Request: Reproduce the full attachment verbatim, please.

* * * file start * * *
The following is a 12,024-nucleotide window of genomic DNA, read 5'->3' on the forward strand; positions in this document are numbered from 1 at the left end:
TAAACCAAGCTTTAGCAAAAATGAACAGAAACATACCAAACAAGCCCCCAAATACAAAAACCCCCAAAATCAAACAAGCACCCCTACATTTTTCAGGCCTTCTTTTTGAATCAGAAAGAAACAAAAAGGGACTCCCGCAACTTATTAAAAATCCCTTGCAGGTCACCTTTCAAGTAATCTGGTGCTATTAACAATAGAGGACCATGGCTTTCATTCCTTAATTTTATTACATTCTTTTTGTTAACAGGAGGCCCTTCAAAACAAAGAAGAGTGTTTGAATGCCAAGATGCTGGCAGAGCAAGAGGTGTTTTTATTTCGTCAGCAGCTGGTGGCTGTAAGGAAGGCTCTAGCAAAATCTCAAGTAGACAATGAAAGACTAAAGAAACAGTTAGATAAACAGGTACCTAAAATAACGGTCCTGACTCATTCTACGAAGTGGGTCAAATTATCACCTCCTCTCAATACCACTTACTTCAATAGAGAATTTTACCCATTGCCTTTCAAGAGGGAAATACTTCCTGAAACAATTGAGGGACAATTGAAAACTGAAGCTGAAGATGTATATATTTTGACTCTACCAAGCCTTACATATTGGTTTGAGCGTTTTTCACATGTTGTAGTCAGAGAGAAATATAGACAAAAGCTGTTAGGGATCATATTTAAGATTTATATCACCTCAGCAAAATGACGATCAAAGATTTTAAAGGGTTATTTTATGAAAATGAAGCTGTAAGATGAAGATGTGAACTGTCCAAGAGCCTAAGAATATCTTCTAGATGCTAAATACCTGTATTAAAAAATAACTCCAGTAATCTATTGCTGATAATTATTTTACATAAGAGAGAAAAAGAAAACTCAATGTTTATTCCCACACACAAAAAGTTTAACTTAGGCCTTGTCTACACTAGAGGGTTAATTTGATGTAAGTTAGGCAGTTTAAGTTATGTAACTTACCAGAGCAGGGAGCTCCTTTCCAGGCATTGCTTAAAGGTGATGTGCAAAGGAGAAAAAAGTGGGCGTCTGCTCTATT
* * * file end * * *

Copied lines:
The following is a 12,024-nucleotide window of genomic DNA, read 5'->3' on the forward strand; positions in this document are numbered from 1 at the left end:
TAAACCAAGCTTTAGCAAAAATGAACAGAAACATACCAAACAAGCCCCCAAATACAAAAACCCCCAAAATCAAACAAGCACCCCTACATTTTTCAGGCCTTCTTTTTGAATCAGAAAGAAACAAAAAGGGACTCCCGCAACTTATTAAAAATCCCTTGCAGGTCACCTTTCAAGTAATCTGGTGCTATTAACAATAGAGGACCATGGCTTTCATTCCTTAATTTTATTACATTCTTTTTGTTAACAGGAGGCCCTTCAAAACAAAGAAGAGTGTTTGAATGCCAAGATGCTGGCAGAGCAAGAGGTGTTTTTATTTCGTCAGCAGCTGGTGGCTGTAAGGAAGGCTCTAGCAAAATCTCAAGTAGACAATGAAAGACTAAAGAAACAGTTAGATAAACAGGTACCTAAAATAACGGTCCTGACTCATTCTACGAAGTGGGTCAAATTATCACCTCCTCTCAATACCACTTACTTCAATAGAGAATTTTACCCATTGCCTTTCAAGAGGGAAATACTTCCTGAAACAATTGAGGGACAATTGAAAACTGAAGCTGAAGATGTATATATTTTGACTCTACCAAGCCTTACATATTGGTTTGAGCGTTTTTCACATGTTGTAGTCAGAGAGAAATATAGACAAAAGCTGTTAGGGATCATATTTAAGATTTATATCACCTCAGCAAAATGACGATCAAAGATTTTAAAGGGTTATTTTATGAAAATGAAGCTGTAAGATGAAGATGTGAACTGTCCAAGAGCCTAAGAATATCTTCTAGATGCTAAATACCTGTATTAAAAAATAACTCCAGTAATCTATTGCTGATAATTATTTTACATAAGAGAGAAAAAGAAAACTCAATGTTTATTCCCACACACAAAAAGTTTAACTTAGGCCTTGTCTACACTAGAGGGTTAATTTGATGTAAGTTAGGCAGTTTAAGTTATGTAACTTACCAGAGCAGGGAGCTCCTTTCCAGGCATTGCTTAAAGGTGATGTGCAAAGGAGAAAAAAGTGGGCGTCTGCTCTATT